• Relationships

Is Ego-itis Really That Bad?

I just finished reading yet another article about women and our ever-expanding egos. According to a new study by leading psychologists, we women are more egocentric and narcissistic than ever before. The symptoms of this dastardly “ego-itis”? Huge expectations of ourselves and others, a belief that we are the center of the universe, a deluded sense of our own fabulousness, trouble accepting criticism, and difficulty extending empathy. In fact we are 67 percent more narcissistic in the last two decades. Hmmm … I wonder if that has anything to do with big bad women’s lib?

Naturally, the article doesn’t spend much time talking about how these traits may serve us in our careers or personal lives. Rather, it looks at how this shift in the dating sphere is making things difficult … especially for men!A 40-year-old man (who was not brave enough to share his real name) interviewed for the article says of his recent online dates:

“You sensed that they absolutely worshiped themselves, though none of them was drop-dead gorgeous or had amazing personalities, jobs or anything else to set them apart and elevate themselves into some superior position. I also thought it was quite telling that none of them had ever been married, engaged or had recently—or perhaps ever—been in a long-term relationship. I got the feeling that these women were living in a ‘Sex And The City’-inspired fantasy world. I also sensed that nobody would ever be good enough for them.”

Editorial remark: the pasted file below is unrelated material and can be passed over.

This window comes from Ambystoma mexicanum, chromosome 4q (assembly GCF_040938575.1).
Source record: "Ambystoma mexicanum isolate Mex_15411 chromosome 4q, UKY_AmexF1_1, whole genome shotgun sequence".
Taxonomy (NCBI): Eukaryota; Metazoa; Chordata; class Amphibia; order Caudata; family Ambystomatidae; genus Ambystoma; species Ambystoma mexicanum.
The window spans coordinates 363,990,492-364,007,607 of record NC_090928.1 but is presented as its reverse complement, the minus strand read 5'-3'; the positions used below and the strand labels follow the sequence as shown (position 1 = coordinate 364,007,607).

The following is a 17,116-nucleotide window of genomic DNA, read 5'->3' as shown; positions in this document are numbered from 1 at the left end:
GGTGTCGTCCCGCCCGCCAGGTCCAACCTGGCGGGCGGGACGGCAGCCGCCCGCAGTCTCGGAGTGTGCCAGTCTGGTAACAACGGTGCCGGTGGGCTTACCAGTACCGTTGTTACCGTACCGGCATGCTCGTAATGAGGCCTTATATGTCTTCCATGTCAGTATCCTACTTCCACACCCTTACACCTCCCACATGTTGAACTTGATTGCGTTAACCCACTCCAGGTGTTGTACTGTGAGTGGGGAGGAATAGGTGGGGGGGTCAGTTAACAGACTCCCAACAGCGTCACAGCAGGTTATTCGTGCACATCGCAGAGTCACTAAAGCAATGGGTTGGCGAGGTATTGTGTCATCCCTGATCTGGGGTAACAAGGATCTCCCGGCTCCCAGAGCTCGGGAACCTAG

Boo hoo, dude. I’d place money on the fact that he was not the cat’s pajamas either. I’m sorry, but does anyone else think this is a bunch of crap? Why are women being criticized for putting themselves first and not settling for relationships they don’t want? I can hear you haters screaming that I have my very own case of “ego-itis.” But really, think about it. What’s wrong with me liking myself or thinking that I’ve got great things to offer the world? If I don’t, who is going to? What’s wrong with me having expectations of others and myself? I want to be the best person that I can be and at the very least I expect that others might be striving for the same. And so what if I am the center of my universe? I don’t imagine that things will be that way forever, but for now, that’s how I choose it. Hasn’t it always been that way for men? Having a healthy ego does not make me an unkind or uncaring person. Nor does it make me selfish or superficial. So what if I have a case of “ego-itis”? It certainly isn’t hurting anyone. My theory: Maybe it’s not that women are becoming more egotistical; maybe it’s just that men are becoming bigger wimps. [Daily Mail]

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